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Chronic low back pain – what is the best approach to treatment?

Thursday, March 11, 2021

Chronic low back pain (CLBP) is defined as persistent pain that continues beyond a 3-month period. Acute low back pain (ALBP) on the other hand, describes pain that has been present for a period of less than 6 weeks. Symptoms in both chronic and acute low back pain range from a mild occasional ache, to severe and debilitating pain. CLBP is the most expensive cause of pain and disability in adults of working age.

A 2001 Australian study puts the annual cost of back pain at $9.1 billion. $8.1 billion of this comes from indirect costs such as loss of work productivity. The indirect costs of CLBP are greater than for any other condition including headaches and arthritis.

Chiropractors use a range of different techniques to best suit the individual patient with CLBP. The approach is monitored and sometimes changed according to how well a patient responds to care. Over the last 15 years, a number of international guidelines have been produced regarding the care of low back pain. These aim to guide practitioners like chiropractors in caring for such conditions. The guidelines are based on research into manual adjustment techniques such as spinal manipulative therapy (SMT) and spinal mobilization (MOB). Some of the finding of such research are as follows:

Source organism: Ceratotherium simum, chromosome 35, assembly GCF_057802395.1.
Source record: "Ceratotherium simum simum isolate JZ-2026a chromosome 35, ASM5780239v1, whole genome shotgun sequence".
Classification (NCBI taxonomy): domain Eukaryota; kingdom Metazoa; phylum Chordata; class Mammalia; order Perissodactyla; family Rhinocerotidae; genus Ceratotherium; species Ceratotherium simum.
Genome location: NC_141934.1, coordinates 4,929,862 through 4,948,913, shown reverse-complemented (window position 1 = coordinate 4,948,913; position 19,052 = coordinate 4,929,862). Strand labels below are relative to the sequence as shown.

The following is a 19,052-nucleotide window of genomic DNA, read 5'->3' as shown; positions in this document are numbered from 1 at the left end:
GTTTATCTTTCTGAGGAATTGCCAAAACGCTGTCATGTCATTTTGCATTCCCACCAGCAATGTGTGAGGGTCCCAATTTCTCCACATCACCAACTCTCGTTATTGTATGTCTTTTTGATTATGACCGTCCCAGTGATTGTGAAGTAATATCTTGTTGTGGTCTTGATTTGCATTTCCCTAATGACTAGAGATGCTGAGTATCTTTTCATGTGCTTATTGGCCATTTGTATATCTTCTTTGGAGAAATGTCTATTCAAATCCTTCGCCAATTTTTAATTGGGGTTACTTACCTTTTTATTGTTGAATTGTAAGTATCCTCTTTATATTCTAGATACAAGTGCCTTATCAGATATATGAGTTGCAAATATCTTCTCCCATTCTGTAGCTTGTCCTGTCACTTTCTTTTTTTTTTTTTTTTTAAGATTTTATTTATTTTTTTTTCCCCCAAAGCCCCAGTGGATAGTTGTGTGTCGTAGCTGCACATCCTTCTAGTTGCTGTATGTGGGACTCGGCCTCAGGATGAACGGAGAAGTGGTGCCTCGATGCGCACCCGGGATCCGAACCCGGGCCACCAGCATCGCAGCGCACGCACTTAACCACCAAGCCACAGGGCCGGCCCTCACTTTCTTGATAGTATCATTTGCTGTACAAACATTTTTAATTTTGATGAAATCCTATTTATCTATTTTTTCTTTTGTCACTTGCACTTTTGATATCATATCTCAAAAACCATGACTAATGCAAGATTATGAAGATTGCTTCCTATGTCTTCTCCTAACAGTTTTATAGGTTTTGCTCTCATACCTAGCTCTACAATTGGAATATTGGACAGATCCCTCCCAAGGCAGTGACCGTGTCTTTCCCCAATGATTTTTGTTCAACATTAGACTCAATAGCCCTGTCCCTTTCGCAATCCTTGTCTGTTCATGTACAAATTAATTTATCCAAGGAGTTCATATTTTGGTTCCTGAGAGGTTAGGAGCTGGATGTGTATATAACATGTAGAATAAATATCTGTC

·         There have been more randomised, controlled trials examining SMT for low back pain than any other intervention.

·         The overall evidence relating to the effectiveness and safety of SMT and MOB, show them to be a good as or better than any other commonly used intervention.

·         SMT combined with strengthening exercise is better than either SMT or exercise alone.

·         Frequent SMT is more effective than infrequent SMT for pain reduction in the short term.

·         Prolonged bed rest will worsen the outcome of CLBP.

·         People with long-standing or severe symptoms will typically develop psychosocial issues related to their CLBP. These people may require counselling to assist them with depression or other issues that may be associated with long term pain.

To get the best results your chiropractor may discuss many issues besides just your pain. The focus is on improving your function and overall wellbeing. Are you breathing correctly? Poor oxygenation reduces cell metabolism and retards healing. Do you sit for too long? Sitting places greater pressure on the low back discs than standing or lying down. Do you have poor core stability? The small deep muscles close to the spine function to support and stabilise the back – they need to contract at the appropriate time and have good endurance.

Today there are many options to choose from when seeking help for CLBP. From acupuncture to Bowen therapy, form yoga to Zen meditation – it would seem different approaches can help different people. While no approach works for all of the people all of the time, it makes sense to start with the options that is most likely to help and is supported by research. Chiropractic care, combined with strengthening exercise, is a great place to start.

Book online today @https://www.centenarychiro.com.au/ or call us on: 07 3381 0440